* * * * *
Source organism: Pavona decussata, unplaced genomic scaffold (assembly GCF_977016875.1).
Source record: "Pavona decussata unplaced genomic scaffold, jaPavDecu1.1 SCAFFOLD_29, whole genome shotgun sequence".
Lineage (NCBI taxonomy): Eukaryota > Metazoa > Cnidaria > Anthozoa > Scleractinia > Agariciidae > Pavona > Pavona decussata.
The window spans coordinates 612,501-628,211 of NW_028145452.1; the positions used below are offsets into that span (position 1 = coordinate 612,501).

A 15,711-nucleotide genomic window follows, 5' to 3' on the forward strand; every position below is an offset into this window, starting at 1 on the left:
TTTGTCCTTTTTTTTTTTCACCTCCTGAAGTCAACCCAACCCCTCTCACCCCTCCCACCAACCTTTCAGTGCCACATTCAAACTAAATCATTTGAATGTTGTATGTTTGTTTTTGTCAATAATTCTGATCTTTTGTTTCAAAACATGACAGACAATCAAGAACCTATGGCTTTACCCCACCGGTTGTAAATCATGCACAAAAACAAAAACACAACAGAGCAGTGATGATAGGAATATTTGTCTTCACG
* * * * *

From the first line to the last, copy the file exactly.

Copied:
Source organism: Pavona decussata, unplaced genomic scaffold (assembly GCF_977016875.1).
Source record: "Pavona decussata unplaced genomic scaffold, jaPavDecu1.1 SCAFFOLD_29, whole genome shotgun sequence".
Lineage (NCBI taxonomy): Eukaryota > Metazoa > Cnidaria > Anthozoa > Scleractinia > Agariciidae > Pavona > Pavona decussata.
The window spans coordinates 612,501-628,211 of NW_028145452.1; the positions used below are offsets into that span (position 1 = coordinate 612,501).

A 15,711-nucleotide genomic window follows, 5' to 3' on the forward strand; every position below is an offset into this window, starting at 1 on the left:
TTTGTCCTTTTTTTTTTTCACCTCCTGAAGTCAACCCAACCCCTCTCACCCCTCCCACCAACCTTTCAGTGCCACATTCAAACTAAATCATTTGAATGTTGTATGTTTGTTTTTGTCAATAATTCTGATCTTTTGTTTCAAAACATGACAGACAATCAAGAACCTATGGCTTTACCCCACCGGTTGTAAATCATGCACAAAAACAAAAACACAACAGAGCAGTGATGATAGGAATATTTGTCTTCACG